While Django doesn’t come out of the box with Web Socket support, today we have very good options for using WebSockets with Django. In the past, there were many attempts to glue WebSockets into Django and some even worked well. But today they are not maintained or are not the ideal implementation.
It can be hard to know which of these options is the best to use so in this post I’ll present you with the two best options for WebSockets I see today in Django.
The Blessed One: Django Channels
Django Channels is as close to you’re going to get to official WebSocket support in Django. It was started by Andrew Godwin, who gave us great things like database migrations in core Django. It may eventually make its way into core Django, but for right now, it's an external library that integrates well with Django.
Django Channels gives you an abstraction layer that helps you implement WebSockets, HTTP2, background tasks and more. It also comes with other features like Groups and Data Binding that will help you accomplish some really complex tasks with Django pretty easily.
So if Django Channels is so awesome, why use anything else? The cost of all these advanced features is a more complex system with multiple layers to deploy and maintain. To support all these features you need an ASGI server, Django workers, and something to route ASGI requests like Redis. This is most likely in addition to normal Django web workers to handle normal everyday HTTP requests. If you have an application that needs some of Django Channels features, then the complexity is warranted; however, if you just need a WebSocket to do a simple task for you and you’re not building the next Slack, then a smaller solution is better.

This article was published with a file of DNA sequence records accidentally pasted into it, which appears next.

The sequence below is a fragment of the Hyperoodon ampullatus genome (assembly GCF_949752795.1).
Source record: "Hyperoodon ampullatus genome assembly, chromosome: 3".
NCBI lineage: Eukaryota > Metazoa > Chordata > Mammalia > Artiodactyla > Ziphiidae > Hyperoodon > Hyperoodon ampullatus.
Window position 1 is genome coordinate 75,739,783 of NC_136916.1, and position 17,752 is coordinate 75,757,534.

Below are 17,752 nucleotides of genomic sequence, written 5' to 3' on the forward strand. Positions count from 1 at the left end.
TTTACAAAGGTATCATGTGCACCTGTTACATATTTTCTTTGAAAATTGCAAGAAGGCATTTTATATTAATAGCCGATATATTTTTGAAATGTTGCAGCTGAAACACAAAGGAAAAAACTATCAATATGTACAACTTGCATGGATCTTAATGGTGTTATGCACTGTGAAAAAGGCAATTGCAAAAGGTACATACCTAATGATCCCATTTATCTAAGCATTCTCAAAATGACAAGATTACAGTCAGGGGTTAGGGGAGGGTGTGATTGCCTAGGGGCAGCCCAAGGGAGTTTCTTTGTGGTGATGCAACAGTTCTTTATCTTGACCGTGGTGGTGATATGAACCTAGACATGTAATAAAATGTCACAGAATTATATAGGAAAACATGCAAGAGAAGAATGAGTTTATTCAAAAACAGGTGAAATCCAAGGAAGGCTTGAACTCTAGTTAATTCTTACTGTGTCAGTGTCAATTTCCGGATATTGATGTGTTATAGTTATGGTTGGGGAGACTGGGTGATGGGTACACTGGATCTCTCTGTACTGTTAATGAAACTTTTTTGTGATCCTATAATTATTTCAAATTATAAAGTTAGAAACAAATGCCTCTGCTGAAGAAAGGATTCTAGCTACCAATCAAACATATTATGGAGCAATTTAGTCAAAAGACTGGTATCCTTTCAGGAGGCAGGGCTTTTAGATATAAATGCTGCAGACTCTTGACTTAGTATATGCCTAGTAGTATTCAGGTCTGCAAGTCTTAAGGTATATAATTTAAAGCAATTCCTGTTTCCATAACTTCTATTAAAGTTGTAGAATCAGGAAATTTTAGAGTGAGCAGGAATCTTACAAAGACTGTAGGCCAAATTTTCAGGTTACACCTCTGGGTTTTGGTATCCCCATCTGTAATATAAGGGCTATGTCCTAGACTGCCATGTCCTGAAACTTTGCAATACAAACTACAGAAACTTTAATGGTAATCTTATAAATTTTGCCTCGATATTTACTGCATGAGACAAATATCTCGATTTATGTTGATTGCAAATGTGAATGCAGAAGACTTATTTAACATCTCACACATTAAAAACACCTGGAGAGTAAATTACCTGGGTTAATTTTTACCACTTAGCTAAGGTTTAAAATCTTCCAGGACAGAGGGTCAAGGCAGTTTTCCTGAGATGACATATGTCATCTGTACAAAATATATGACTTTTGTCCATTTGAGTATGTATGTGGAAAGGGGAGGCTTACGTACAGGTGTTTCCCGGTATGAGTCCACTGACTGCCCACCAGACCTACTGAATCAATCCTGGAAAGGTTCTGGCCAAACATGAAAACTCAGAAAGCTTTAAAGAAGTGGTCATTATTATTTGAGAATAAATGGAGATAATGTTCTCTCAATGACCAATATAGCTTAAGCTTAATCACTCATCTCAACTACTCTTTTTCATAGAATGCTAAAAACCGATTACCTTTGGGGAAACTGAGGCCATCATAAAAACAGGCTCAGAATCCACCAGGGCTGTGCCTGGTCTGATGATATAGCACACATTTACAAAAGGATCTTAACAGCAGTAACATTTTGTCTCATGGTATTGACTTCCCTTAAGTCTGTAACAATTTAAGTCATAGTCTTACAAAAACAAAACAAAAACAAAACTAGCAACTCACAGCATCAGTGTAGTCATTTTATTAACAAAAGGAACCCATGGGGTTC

MacGyvering WebSockets: Tornado
Another great web framework for Python is Tornado and it comes with WebSockets built-in. It gives you a lower-level implementation but is very easy to use and great for implementing simpler use cases.
Wouldn’t it be great if we could tack on some Tornado in our Django and use both? You could do this by running two different workers, one for Tornado and one for Django. But we can do even better. Tornado has a fallback handler, which lets you create a Tornado app that can handle our WebSockets but otherwise fall back to Django. It sounds pretty hackish, but it actually works really well.
Here’s a template to get you started with your Tornado + Django integration.
This code comes from a project where I did a Progressive Web App. Since PWAs cache themselves offline, I needed a way to send a new release signal so the app updates appropriately. I accomplished this with a WebSocket that pushes a message out when data in the app has changed.
This piece of code replaces your runserver command like Gunicorn or µWsgi. To run your Django app, you now run python run_tornado.py. Tornado will intercept any requests that match your WebSocket URL or otherwise pass it to your Django app. It’s a really simple and elegant way to tack on real-time goodness to Django without much work and extra overhead.
Paul Bailey is a Full Stack Immersive instructor in our Houston campus. Interested in how you can jump-start your career as a new developer? Download our course packet for more information about our programs!